Fifteen years ago today, I was a freshman in high school. It was just another normal day. I was probably less than thrilled to be heading to my science class that morning, because I have never been big on the science. I’m sure my friends and I had hung out in the commons or near someone’s locker that morning, I may have spent some time in the “band corner”, and now I had a couple of class periods under my belt for the day.
Fifteen years ago today, I walked into my 3/4 block period science class, Biology and Earth Science Studies 1, and the TV was either already on or was turned on soon after I got there. The TV was tuned into CNN, because a plane had flown right into one of the World Trade Center towers in New York City.
It is so strange to think that I have now officially lived more of my life after 9/11 than I had before. I was only 14 years old while I watched the world change before my eyes, but I think I will remember everything about that day even when I’m 90.
For a while, the class went on as normal as was possible, but the TV stayed on, muted. Everyone in the room seemed to be in agreement that it had to have been a freak accident, except one guy who kept insisting it had to be terrorists. None of us took him seriously; most of us had known him since kindergarten, and he tended to talk like that.
But then the entire day turned on its head when we watched on live TV as the second plane slammed into the side of the next tower. The TV volume was turned up, and I’m sure there was more than one shocked exclamation. I don’t remember what it sounded like around me at that moment, actually, but I do remember that throughout the rest of the day, the whole school was unnaturally quiet. No one gossiped in the halls, no one seemed to know what to say, everyone was very somber.
Every TV in the school remained on after that, or as far as I know. The TVs in the commons often just ran the PowerPoint-style announcements, but that day they were all tuned to CNN. During lunch, something happened — I seem to recall it was a video that aired featuring Osama bin Laden, but it could have been something else major — and everyone stood around the TVs in the commons, watching. People were standing on lunch tables to see over others’ heads and all attention was on the four or five TVs hanging in the middle of the commons.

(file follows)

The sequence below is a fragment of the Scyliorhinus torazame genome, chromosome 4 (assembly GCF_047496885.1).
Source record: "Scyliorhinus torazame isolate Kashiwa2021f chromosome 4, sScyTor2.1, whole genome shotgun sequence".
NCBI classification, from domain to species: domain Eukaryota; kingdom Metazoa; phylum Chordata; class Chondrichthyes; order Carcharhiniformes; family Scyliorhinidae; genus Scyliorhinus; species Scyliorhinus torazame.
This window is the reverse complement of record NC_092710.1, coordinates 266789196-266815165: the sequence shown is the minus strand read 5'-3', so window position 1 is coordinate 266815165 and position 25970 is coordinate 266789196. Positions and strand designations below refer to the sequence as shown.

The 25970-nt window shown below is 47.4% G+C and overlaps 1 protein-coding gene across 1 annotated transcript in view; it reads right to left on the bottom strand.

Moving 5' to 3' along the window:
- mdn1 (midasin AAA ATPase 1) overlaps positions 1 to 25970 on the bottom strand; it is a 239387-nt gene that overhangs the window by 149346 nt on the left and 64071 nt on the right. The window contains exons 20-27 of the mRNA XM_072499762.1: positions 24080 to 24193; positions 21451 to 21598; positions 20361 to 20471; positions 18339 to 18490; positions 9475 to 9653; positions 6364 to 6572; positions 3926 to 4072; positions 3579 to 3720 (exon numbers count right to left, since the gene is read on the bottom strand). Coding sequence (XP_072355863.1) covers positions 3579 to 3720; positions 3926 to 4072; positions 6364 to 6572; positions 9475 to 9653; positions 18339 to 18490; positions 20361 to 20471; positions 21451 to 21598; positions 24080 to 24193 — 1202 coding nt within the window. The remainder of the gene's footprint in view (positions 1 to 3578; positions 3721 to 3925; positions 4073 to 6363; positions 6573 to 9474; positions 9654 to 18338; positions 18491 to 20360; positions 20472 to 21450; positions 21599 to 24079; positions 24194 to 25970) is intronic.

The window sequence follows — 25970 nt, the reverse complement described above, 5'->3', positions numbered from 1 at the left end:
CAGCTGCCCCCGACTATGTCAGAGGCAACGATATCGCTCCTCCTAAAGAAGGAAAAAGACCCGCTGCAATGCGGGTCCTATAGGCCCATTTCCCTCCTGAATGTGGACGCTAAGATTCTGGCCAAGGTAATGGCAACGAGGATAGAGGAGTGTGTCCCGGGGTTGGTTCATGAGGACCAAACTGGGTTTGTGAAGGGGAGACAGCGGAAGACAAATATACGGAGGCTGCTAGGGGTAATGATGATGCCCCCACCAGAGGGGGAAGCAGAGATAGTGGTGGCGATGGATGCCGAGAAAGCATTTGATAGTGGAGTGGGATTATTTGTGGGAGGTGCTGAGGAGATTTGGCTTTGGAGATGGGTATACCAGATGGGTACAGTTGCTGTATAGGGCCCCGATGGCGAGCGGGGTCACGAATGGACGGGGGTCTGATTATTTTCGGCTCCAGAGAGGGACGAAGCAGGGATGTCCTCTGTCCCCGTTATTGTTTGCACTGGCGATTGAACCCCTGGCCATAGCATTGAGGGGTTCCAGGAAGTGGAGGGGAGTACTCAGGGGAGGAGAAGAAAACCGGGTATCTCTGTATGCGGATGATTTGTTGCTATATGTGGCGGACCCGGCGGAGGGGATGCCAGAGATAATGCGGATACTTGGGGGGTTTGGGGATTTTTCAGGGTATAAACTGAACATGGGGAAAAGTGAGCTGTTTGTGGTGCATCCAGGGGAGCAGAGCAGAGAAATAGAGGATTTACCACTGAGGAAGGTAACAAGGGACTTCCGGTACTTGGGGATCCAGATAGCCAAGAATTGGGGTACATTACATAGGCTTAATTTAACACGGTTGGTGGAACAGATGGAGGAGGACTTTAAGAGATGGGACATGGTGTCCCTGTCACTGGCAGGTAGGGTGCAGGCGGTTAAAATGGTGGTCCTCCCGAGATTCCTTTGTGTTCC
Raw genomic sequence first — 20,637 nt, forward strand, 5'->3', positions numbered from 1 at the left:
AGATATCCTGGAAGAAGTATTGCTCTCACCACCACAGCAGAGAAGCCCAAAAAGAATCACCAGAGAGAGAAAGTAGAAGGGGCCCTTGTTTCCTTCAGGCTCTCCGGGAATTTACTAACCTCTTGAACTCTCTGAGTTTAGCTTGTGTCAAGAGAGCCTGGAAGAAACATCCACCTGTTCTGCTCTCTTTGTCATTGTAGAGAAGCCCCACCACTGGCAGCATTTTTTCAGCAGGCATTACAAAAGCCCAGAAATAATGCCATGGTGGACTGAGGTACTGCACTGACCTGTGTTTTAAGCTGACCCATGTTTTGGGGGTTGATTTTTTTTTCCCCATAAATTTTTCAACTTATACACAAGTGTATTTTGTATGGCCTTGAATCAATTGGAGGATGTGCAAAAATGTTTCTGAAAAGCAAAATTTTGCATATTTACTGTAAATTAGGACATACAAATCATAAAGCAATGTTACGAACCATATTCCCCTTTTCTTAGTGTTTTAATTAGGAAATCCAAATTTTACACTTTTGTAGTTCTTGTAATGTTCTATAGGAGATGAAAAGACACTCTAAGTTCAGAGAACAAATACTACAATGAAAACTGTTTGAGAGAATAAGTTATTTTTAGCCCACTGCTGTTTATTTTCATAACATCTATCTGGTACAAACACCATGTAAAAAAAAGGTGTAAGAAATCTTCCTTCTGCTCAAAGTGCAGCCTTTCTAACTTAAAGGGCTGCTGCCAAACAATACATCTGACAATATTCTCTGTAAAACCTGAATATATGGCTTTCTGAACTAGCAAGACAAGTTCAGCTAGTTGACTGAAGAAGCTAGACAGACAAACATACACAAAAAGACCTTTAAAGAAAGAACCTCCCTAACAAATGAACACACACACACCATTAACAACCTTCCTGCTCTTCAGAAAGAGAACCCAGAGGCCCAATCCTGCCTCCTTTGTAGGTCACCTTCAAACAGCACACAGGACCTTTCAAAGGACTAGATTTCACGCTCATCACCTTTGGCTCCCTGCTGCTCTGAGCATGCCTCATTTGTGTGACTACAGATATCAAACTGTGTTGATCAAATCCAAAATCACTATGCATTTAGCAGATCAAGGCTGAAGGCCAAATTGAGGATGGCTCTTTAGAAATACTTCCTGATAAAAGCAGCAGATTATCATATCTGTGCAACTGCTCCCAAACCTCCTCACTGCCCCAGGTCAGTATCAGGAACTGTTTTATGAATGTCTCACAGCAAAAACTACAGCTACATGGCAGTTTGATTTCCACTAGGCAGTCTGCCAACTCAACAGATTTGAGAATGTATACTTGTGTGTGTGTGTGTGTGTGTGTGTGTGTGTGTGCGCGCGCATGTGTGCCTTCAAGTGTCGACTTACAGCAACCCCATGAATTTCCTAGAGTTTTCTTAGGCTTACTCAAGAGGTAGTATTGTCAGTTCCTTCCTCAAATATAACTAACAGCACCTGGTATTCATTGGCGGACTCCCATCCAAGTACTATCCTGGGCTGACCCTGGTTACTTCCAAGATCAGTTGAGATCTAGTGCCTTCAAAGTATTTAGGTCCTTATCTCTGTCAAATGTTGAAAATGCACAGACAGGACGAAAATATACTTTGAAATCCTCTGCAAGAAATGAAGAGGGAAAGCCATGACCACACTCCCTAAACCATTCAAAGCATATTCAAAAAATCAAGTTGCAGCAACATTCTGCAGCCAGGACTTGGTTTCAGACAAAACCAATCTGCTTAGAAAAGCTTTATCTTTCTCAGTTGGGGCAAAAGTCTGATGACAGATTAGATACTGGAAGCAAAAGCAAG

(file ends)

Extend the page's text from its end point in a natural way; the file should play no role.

I remember that some teachers changed their lessons completely, in light of what had happened. I had a world history class that afternoon, and our teacher threw out whatever we were supposed to be learning about and instead taught us terms and phrases we were likely to hear over the coming days. We learned about the Taliban, where Afghanistan is located on a map, about Islam and jihad…basically anything that would help us as we watched the news.
Strangely, one of the things I also remember is that was the first time in my high school career that I rode the bus home, as marching band practice (and all other after school activities) were cancelled.
My father was in Germany on a business trip — I think he may have actually flown out that day. We couldn’t get in touch with him for a while. My cousin in the Army sometimes went to the Pentagon that year, and we were fretting about his location until we heard that he was fine — he hadn’t been there that day.
The days immediately following that were a blur of flags and emotions and the marching band practicing for a special pre-game 9/11 tribute for our football game that week. Later, the TSA changed the airport rules and now I can hardly remember a time before we had to take off our shoes or have a boarding pass to go to the gates. We watched on the news as people dug through the debris in NYC, trying to find anyone. The footage from the attacks played on an almost continuous loop.
Eventually, life got back to normal. Freshman year went on; the marching band took a bus to Florida instead of a plane to Hawaii. It got to the point that we only really heard about 9/11 around the anniversary, but we still remember. Those of us who were alive and old enough will likely never forget — it’s not possible. In one day, we saw the country come together and we all cried together and were shocked together. I try to remember that when I listen to people tearing each other apart on the Internet over differences of opinion — for one day, we weren’t doing that to each other.
It’s just hard to believe that all was 15 years ago today. And I know those of us who were alive then will never forget it.